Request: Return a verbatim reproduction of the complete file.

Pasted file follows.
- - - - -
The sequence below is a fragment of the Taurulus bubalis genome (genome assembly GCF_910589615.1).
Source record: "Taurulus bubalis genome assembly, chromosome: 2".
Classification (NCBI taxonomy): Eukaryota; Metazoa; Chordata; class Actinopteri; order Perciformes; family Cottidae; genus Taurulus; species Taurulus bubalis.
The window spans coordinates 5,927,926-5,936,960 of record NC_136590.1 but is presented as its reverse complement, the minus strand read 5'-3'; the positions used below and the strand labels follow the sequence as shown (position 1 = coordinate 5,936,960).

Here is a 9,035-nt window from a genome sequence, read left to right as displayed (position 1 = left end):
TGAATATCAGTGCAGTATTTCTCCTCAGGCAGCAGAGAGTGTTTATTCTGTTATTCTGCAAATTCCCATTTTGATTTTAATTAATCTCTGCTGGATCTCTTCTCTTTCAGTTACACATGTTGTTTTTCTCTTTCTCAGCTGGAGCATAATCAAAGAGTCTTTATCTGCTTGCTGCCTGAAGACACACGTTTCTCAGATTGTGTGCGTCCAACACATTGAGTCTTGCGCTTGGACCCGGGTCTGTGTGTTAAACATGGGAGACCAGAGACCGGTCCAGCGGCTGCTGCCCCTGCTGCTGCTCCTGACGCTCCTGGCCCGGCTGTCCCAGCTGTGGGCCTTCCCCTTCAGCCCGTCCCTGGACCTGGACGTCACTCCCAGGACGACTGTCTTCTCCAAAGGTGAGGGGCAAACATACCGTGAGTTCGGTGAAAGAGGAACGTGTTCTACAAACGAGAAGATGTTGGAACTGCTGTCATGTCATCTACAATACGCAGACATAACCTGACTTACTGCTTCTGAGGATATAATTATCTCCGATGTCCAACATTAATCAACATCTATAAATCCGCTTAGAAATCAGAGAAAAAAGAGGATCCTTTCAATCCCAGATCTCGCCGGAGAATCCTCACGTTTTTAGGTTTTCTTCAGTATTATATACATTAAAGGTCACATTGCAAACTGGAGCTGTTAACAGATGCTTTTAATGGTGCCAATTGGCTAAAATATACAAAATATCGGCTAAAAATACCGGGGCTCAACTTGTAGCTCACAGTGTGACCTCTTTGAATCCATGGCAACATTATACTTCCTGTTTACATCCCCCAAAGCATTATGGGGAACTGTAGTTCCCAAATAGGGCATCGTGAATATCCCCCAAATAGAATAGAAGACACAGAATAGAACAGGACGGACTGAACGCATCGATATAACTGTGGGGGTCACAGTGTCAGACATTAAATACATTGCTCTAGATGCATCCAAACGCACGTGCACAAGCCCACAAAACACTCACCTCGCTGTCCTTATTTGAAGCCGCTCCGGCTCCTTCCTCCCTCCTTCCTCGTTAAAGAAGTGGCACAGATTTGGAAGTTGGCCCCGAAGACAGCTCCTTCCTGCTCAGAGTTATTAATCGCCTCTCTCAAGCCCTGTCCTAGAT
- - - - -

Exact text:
The sequence below is a fragment of the Taurulus bubalis genome (genome assembly GCF_910589615.1).
Source record: "Taurulus bubalis genome assembly, chromosome: 2".
Classification (NCBI taxonomy): Eukaryota; Metazoa; Chordata; class Actinopteri; order Perciformes; family Cottidae; genus Taurulus; species Taurulus bubalis.
The window spans coordinates 5,927,926-5,936,960 of record NC_136590.1 but is presented as its reverse complement, the minus strand read 5'-3'; the positions used below and the strand labels follow the sequence as shown (position 1 = coordinate 5,936,960).

Here is a 9,035-nt window from a genome sequence, read left to right as displayed (position 1 = left end):
TGAATATCAGTGCAGTATTTCTCCTCAGGCAGCAGAGAGTGTTTATTCTGTTATTCTGCAAATTCCCATTTTGATTTTAATTAATCTCTGCTGGATCTCTTCTCTTTCAGTTACACATGTTGTTTTTCTCTTTCTCAGCTGGAGCATAATCAAAGAGTCTTTATCTGCTTGCTGCCTGAAGACACACGTTTCTCAGATTGTGTGCGTCCAACACATTGAGTCTTGCGCTTGGACCCGGGTCTGTGTGTTAAACATGGGAGACCAGAGACCGGTCCAGCGGCTGCTGCCCCTGCTGCTGCTCCTGACGCTCCTGGCCCGGCTGTCCCAGCTGTGGGCCTTCCCCTTCAGCCCGTCCCTGGACCTGGACGTCACTCCCAGGACGACTGTCTTCTCCAAAGGTGAGGGGCAAACATACCGTGAGTTCGGTGAAAGAGGAACGTGTTCTACAAACGAGAAGATGTTGGAACTGCTGTCATGTCATCTACAATACGCAGACATAACCTGACTTACTGCTTCTGAGGATATAATTATCTCCGATGTCCAACATTAATCAACATCTATAAATCCGCTTAGAAATCAGAGAAAAAAGAGGATCCTTTCAATCCCAGATCTCGCCGGAGAATCCTCACGTTTTTAGGTTTTCTTCAGTATTATATACATTAAAGGTCACATTGCAAACTGGAGCTGTTAACAGATGCTTTTAATGGTGCCAATTGGCTAAAATATACAAAATATCGGCTAAAAATACCGGGGCTCAACTTGTAGCTCACAGTGTGACCTCTTTGAATCCATGGCAACATTATACTTCCTGTTTACATCCCCCAAAGCATTATGGGGAACTGTAGTTCCCAAATAGGGCATCGTGAATATCCCCCAAATAGAATAGAAGACACAGAATAGAACAGGACGGACTGAACGCATCGATATAACTGTGGGGGTCACAGTGTCAGACATTAAATACATTGCTCTAGATGCATCCAAACGCACGTGCACAAGCCCACAAAACACTCACCTCGCTGTCCTTATTTGAAGCCGCTCCGGCTCCTTCCTCCCTCCTTCCTCGTTAAAGAAGTGGCACAGATTTGGAAGTTGGCCCCGAAGACAGCTCCTTCCTGCTCAGAGTTATTAATCGCCTCTCTCAAGCCCTGTCCTAGAT